Fed’s Powell points to slowing labor market as sign that rate cuts may be imminent

WASHINGTON (AP) — The Federal Reserve is facing a cooling of the labor market Along with persistently high prices, Chairman Jerome Powell said in written testimony Tuesday, a shift in focus from the Fed’s fierce fight against inflation over the past two years suggests it is moving closer to cutting interest rates.

The Fed has made “considerable progress” toward its goal of defeating the worst inflation spike in four decades, Powell said in testimony before the Senate Banking Committee.

“Inflation has come down significantly” over the past two years, he added, although it still remains above the central bank’s 2% target.

Powell pointedly stressed that “high inflation is not the only risk we face.” Cutting rates “too late or too little could unduly weaken economic activity and employment,” he said.

The Fed chairman will address the Senate in the first of two days of semiannual testimony before Congress. On Wednesday, he will testify before the House Financial Services Committee.

Between March 2022 and July 2023, the Fed raised its benchmark interest rate 11 times to 5.3%, its highest level in two decades, to combat inflation, which peaked at 9.1% two years ago. Those hikes raised the cost of consumer borrowing by raising rates on mortgages, auto loans and credit cards, among other forms of borrowing. The goal was to slow borrowing and spending and cool the economy.

In the past, Powell and other Fed officials have repeatedly stressed that the strength of the economy and low unemployment meant they could be patient in cutting rates and wait to ensure that inflation was truly under control.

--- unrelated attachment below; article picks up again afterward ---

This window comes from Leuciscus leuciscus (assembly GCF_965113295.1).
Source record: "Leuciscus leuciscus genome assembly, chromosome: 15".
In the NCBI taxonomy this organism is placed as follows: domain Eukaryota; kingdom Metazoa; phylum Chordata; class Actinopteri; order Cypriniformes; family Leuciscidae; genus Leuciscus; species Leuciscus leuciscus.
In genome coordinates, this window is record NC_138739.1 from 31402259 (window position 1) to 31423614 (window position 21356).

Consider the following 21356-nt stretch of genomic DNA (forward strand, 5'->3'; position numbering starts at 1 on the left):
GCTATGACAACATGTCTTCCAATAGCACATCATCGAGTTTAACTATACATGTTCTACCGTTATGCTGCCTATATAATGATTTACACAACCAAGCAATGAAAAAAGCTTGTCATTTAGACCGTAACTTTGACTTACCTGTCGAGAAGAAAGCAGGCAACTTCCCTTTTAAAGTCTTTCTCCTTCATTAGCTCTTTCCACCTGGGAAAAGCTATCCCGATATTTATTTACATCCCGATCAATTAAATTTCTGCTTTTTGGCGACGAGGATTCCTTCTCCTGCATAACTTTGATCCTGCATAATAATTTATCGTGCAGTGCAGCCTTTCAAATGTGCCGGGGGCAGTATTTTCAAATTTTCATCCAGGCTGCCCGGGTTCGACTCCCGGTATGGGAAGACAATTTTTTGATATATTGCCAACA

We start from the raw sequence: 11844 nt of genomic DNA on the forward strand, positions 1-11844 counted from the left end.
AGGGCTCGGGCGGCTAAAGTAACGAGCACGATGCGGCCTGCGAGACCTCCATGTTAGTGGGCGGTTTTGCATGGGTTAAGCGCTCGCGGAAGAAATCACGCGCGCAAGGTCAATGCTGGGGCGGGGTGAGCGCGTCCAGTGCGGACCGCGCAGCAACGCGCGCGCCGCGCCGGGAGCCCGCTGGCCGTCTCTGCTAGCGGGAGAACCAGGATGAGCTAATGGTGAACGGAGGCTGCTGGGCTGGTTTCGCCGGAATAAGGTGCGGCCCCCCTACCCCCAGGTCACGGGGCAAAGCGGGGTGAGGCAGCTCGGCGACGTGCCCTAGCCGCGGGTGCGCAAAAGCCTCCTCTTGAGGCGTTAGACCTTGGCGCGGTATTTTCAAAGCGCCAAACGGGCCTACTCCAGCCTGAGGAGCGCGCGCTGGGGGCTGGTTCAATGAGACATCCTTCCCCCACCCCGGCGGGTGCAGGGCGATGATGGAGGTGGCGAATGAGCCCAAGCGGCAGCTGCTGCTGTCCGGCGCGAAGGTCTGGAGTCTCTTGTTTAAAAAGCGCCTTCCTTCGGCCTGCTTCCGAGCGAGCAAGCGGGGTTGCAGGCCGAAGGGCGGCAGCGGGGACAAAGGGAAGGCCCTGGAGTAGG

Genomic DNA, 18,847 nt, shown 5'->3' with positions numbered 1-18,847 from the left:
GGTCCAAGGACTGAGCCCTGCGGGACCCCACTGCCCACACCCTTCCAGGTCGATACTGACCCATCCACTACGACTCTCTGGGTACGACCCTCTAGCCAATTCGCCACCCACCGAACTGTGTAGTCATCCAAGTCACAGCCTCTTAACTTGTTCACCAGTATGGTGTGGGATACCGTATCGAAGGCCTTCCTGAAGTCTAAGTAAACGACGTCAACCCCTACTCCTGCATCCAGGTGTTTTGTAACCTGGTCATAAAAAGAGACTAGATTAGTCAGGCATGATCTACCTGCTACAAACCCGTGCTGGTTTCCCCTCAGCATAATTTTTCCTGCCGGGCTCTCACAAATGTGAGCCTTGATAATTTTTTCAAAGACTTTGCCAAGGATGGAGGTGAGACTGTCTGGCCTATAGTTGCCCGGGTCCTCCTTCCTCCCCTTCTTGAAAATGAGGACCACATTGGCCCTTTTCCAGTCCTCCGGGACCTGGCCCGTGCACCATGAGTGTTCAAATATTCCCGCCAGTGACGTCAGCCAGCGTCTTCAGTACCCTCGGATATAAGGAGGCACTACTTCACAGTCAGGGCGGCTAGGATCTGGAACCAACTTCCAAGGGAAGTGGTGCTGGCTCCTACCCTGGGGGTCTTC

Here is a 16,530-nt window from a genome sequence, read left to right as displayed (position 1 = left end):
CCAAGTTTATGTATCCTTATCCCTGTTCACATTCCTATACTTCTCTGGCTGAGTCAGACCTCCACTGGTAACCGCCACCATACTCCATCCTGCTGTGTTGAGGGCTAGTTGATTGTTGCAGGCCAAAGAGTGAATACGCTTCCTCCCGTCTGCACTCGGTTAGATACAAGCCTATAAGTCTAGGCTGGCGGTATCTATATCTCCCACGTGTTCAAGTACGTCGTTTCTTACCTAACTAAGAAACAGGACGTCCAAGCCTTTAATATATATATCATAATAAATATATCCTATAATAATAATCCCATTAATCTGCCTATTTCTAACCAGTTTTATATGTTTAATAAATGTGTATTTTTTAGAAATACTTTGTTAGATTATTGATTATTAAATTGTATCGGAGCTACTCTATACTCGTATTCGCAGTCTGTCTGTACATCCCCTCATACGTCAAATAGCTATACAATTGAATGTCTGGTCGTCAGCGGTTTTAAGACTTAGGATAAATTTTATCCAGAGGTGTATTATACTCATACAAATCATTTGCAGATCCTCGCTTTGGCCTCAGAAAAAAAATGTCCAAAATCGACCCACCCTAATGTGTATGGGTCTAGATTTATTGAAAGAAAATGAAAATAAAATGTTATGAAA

But on Tuesday, Powell said the labor market had “cooled but remained strong.” He added that the economy’s growth had slowed after a strong expansion in the second half of last year. Last week, the government reported that hiring remained strong in June, although the unemployment rate rose for a third straight month to 4.1%.

Powell’s prepared testimony Tuesday didn’t provide what Wall Street investors are watching closely: a clear indication of when the Fed might make its first rate cut. But the testimony is likely to reinforce expectations among investors and economists that the first reduction will come at the central bank’s September meeting.

Last week, Powell said At a monetary policy conference in Portugal, Fed officials said there had been “considerable progress on inflation,” something Fed officials said they needed to see consistently before they felt confident enough to cut rates. In May, year-over-year inflation fell to 1.1%. only 2.6%by the Fed’s preferred measure, not far from its 2% target and down sharply from a peak of 7.1% two years ago.

On Thursday, the government will publish the latest reading of the best-known consumer price indexThe CPI is expected to show an annual increase of only 3.1% in June, down from 3.3% in May.

Such signs of slowing inflation, along with evidence that the economy and labor market are…

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